Are we ready to liberate our destiny?

The views expressed in this article are solely those of the writer.

By Darrien Ollivierre

In the Caribbean, there is much that needs addressing in terms of embracing and crafting our culture and society as a united people. This includes acknowledging our colonial past and coming to grips with it for what it was, the effects it has had, the mentality it has fostered, and the legacy it has left. It also includes the need for us to ‘preserve’ our colonial history; documented and taught through the eyes and experiences of our people as opposed to being done through the eyes of our colonizers.

Our story needs to be told in its entirety as far as possible, not just one side (told through lenses of oppression and a misguided belief of supremacy). This is imperative in order to break down the negative effects colonialism has had on our psyche, and to allow us to reshape our thinking to one which serves to cultivate unfettered dreams, excellence, self fulfillment, greater self sufficiency, economic stability, and unbridled wholesome pride. I remember history lessons in primary school left me thinking that the Amerindians were savage and uncivilized, with Europeans being the ‘heroes’ who were somehow ‘cleansing’ us. No one in the region should still be taught a history that causes us to make such ridiculous conclusions.

As a region, we tend to look closely at whatever is taking place in North America and to a lesser extent, Europe (perhaps due in part to the cultural penetration of the American media). We have many people from the region who live and/or work in North America, and so it is important for many of us to pay close attention to what happens there (a lesson I learnt from my friend Sam when I couldn’t understand the region’s preoccupation with a particular issue some years ago).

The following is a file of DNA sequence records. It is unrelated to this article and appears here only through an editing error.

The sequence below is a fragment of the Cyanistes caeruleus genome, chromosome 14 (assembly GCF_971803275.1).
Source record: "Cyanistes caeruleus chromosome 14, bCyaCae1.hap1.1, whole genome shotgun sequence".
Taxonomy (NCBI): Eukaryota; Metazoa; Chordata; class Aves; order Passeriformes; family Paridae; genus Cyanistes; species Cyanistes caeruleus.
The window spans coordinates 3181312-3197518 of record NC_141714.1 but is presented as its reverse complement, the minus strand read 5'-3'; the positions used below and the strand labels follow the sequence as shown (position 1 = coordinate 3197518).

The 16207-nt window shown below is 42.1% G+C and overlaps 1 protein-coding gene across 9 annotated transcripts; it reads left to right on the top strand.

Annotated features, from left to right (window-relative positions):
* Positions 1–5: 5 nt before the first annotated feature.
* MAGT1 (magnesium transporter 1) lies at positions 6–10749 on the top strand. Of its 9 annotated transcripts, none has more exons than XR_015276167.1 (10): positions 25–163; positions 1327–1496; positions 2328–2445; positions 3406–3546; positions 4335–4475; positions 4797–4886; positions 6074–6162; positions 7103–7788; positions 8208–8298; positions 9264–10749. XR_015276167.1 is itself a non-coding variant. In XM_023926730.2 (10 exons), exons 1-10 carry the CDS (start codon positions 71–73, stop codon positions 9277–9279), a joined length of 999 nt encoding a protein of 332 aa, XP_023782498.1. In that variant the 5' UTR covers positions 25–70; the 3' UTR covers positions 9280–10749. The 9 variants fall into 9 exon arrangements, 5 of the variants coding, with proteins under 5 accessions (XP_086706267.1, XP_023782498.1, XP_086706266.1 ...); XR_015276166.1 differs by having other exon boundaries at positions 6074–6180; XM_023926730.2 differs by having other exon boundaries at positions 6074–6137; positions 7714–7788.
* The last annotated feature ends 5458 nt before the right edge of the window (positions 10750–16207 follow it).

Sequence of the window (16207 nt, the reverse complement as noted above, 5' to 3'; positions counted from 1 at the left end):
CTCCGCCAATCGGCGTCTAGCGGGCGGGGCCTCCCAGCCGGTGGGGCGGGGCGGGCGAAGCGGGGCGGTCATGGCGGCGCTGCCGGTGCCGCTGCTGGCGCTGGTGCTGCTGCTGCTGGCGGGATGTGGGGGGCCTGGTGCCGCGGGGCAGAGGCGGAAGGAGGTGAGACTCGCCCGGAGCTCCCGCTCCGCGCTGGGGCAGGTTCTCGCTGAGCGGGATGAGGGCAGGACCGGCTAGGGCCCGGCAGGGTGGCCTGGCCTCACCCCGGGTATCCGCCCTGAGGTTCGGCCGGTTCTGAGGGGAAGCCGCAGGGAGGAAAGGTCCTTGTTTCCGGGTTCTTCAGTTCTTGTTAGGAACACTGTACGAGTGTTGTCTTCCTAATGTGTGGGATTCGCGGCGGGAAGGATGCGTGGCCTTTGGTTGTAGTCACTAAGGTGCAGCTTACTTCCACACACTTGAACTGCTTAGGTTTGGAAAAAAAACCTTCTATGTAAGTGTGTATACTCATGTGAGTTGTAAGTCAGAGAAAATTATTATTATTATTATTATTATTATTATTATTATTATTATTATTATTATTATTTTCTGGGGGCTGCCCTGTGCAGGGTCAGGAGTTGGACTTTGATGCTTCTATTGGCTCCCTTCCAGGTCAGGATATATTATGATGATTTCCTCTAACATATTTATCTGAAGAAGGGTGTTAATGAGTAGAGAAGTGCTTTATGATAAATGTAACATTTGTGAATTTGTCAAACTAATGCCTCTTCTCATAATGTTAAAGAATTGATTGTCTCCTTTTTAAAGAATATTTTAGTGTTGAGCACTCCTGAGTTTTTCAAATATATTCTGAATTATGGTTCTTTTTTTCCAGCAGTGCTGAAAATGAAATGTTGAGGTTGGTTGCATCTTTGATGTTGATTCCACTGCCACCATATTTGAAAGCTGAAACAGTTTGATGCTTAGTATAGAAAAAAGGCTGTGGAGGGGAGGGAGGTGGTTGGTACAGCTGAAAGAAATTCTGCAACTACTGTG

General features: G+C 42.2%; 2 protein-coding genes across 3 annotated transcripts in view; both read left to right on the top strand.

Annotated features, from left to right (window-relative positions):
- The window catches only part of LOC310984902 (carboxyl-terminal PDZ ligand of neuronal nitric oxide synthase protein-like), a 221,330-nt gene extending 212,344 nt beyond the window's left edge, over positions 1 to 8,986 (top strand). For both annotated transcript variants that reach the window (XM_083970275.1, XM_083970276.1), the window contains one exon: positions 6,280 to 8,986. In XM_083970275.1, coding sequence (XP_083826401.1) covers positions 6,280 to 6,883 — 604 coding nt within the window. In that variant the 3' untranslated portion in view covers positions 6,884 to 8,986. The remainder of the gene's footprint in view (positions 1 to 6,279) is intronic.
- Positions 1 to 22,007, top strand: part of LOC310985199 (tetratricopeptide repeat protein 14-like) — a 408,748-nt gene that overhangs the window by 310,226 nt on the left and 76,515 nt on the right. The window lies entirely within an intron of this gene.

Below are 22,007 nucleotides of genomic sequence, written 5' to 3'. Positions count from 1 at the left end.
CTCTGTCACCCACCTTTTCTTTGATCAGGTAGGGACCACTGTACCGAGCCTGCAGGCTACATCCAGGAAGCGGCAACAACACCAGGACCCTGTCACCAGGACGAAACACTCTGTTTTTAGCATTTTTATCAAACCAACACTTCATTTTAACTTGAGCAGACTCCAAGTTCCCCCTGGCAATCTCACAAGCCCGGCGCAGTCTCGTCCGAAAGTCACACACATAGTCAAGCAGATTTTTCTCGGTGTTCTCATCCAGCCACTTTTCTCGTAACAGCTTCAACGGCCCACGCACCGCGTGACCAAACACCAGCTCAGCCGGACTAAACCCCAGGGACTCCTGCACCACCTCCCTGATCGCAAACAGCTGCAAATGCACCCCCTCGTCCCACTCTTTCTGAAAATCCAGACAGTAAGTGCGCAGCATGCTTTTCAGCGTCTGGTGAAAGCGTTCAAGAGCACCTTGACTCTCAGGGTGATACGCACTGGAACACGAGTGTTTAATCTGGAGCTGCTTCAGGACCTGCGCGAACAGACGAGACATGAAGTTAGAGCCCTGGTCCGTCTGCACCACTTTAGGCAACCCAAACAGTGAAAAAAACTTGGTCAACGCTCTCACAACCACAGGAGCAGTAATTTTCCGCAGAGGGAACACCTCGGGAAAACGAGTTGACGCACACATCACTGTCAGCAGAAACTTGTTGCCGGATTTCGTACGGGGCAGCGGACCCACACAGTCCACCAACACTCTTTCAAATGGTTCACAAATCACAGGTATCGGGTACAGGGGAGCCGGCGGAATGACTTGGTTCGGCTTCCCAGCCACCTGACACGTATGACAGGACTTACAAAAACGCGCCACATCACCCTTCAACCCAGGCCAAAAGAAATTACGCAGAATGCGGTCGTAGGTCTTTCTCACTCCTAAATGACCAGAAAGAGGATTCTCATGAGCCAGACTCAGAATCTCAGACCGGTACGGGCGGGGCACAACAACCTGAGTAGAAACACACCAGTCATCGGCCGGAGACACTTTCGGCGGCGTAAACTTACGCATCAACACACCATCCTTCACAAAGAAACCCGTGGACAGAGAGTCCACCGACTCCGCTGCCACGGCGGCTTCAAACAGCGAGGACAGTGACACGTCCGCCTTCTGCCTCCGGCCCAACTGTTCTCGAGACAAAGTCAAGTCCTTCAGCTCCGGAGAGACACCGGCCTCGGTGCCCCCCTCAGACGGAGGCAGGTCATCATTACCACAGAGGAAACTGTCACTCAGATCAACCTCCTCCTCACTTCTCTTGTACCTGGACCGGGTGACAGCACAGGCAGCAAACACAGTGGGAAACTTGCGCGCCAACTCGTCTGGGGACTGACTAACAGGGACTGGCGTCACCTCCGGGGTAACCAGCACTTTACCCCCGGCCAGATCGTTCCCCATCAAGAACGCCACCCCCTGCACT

That said, it seems that the Caribbean has a much easier time uniting behind causes in the USA, than ones within the region (this is not to say that the causes supported in the USA are not of vital importance mind you). We may however, do well to have a look in the mirror and examine this reality. How easy is it for us to call out the US on matters of racial equality, on women’s rights, and on various other abuses? How easy is it for us to call out our individual countries on these matters? How easy to call out the region on a whole?

We quickly find solidarity throwing support behind some of the injustices in the US, even voicing our disappointment in our leaders if they don’t publicly voice support in a ‘timely fashion’, and in other cases, we decry our regional peers if they don’t readily pledge overt support. Yet, can we say that we hear overwhelming voices of support being thrown behind regional issues? Do we hear the calling out of our leaders for not actively pledging support to the causes in other islands (save perhaps if it serves some partisan political agenda)? Should we, as a region not tackle the internal injustices with far greater fervor? WE are Caricom, but CARICOM still seems to be failing.

Are we in the region prepared to unify in a common cause of establishing new infrastructure – physical, economical, educational, and social – which can help us to break the shackles that still hold us back? Are we prepared to create the atmosphere for our brightest minds to be able to live and work in our islands and help to increase our overall capacity, while being able to afford to mind their families, or do we prefer to continue with the brain drain? Are we yet comfortable promoting our friends’ businesses, services, art, talents, etc, or will we continue to watch our brothers and sisters merely flirt with success while we tout and support the services of the wealthy who do little to uplift our communities? Are we prepared to honour our own in our own land? Are we prepared to shout as loud at home as our prophets are killed, or are we content in standing aside and looking, while beating a drum for injustices elsewhere?